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Ex-Navy Man Held on Spy Charges

December 12, 1986|DANIEL M. WEINTRAUB | Times Staff Writer

SAN DIEGO — A retired Navy radioman is being held here on suspicion of several spy-related charges stemming from his work in a telecommunications center in the Philippines, the Navy disclosed Thursday.

Michael H. Allen, 53, was arrested by Navy security agents in the Philippines Dec. 4 and is being held in the brig at the San Diego Naval Station pending court- martial proceedings.

Cmdr. Mark Baker, a spokesman for the base, said Allen could be court-martialed under a provision of the Uniform Code of Military Justice that permits such actions against retired military personnel who are receiving retirement pay.

Baker said Allen is being held on suspicion of espionage, conspiracy to commit espionage, unauthorized removal of classified information, failure to register as a foreign agent and two charges involving alleged possession of stolen and unauthorized Navy identification cards.

The stolen card Allen is suspected of possessing belonged to a Navy Investigative Service agent, Baker said.

Baker declined to discuss details of the charges because, he said, the investigation is continuing. He would not say for which country or countries Allen is suspected of spying.

"He had routine access to confidential and secret information," Baker said. "As to whether or not he passed any information on to a foreign government, that question is still under investigation. What was passed, what damage was done, we can't comment on specific information because the investigation is still continuing."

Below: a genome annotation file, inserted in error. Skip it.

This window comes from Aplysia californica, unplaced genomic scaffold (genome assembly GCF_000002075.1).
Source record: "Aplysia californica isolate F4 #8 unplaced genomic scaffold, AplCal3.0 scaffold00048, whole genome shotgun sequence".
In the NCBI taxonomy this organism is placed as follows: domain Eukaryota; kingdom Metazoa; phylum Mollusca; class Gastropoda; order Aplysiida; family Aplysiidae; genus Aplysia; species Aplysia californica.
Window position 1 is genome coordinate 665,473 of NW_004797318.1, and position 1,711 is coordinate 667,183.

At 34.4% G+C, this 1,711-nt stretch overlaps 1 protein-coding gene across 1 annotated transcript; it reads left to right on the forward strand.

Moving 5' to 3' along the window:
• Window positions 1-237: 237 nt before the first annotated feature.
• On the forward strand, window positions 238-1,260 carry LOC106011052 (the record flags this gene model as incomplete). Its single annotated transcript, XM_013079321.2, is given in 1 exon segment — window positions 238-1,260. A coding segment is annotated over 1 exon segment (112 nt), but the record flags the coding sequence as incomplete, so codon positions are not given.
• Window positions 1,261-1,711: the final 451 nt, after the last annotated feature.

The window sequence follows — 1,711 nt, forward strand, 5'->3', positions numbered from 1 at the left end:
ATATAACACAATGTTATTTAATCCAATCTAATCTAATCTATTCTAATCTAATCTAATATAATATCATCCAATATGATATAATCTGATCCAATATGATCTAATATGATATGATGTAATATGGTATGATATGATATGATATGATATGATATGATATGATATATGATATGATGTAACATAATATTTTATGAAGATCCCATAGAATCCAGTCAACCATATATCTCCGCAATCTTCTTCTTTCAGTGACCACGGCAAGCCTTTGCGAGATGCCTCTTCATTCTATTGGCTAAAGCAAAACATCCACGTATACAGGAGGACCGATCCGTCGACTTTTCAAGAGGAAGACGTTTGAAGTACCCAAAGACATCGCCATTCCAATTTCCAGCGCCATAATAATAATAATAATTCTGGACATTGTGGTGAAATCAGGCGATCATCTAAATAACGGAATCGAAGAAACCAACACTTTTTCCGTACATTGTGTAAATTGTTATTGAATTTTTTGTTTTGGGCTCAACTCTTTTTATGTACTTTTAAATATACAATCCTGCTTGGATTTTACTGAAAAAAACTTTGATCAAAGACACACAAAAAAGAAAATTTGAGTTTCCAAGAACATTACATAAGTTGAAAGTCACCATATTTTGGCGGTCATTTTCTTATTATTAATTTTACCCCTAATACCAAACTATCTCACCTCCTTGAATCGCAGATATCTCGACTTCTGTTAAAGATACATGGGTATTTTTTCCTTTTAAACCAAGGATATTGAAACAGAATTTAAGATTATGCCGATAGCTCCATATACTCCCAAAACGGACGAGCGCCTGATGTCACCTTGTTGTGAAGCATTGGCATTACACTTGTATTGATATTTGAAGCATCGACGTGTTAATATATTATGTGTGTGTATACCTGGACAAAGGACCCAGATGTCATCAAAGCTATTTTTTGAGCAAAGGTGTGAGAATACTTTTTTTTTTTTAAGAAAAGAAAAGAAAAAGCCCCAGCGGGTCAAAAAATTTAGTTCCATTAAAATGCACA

No documents classified above the level "secret" have been compromised, Baker said.

The security scale for government documents ranges from unclassified, to confidential to secret to top secret, with various classifications of top secret, depending on the documents' national security implications, Baker said.

He said Allen, who retired from the Navy as a radioman senior chief in 1972 after a 22-year career, worked as a reproduction clerk at the telecommunications center at the Cubi Point Naval Air Station in the Philippines. In that job, he had access to classified messages sent through the station. Baker said he did not know how long Allen had been a civilian worker at the base.

The Cubi Point station is across Subic Bay from the Subic Naval Base and is the primary land base of the 7th Fleet's aircraft carrier striking force.

Monitor Submarines

It is also the base of operations for flights of the P3-Orion surveillance planes, which monitor submarine movements in the Indian Ocean and the South China Sea, including Cam Ranh Bay in Vietnam. The message center at Cubi Point can receive or submit message traffic into a broader network that covers the Navy's entire Pacific operation.

Baker would not say whether Allen is suspected of obtaining the restricted documents on his own or whether he received them as part of a "sting" operation conducted by Navy security agents.

He said the Navy has "no indication that Allen was involved in espionage activities while on active duty."

Allen was arrested under a standing agreement with the Philippines giving the U.S. jurisdiction over crimes committed against U.S. security by anyone subject to military law.

His arrest came after a five-month investigation begun when co-workers said Allen had been "observed engaging in suspicious activities," Baker said.

Baker said no other agency, such as the FBI or the U.S. Justice Department, was involved in the investigation.

Navy Jurisdiction

"At present, the U.S. Navy has the jurisdiction in this case, and we are proceeding with it," he said.

Allen could be held as long as 90 days before charges are filed, Baker said.

Times staff writer Mark Fineman in Manila contributed to this story.

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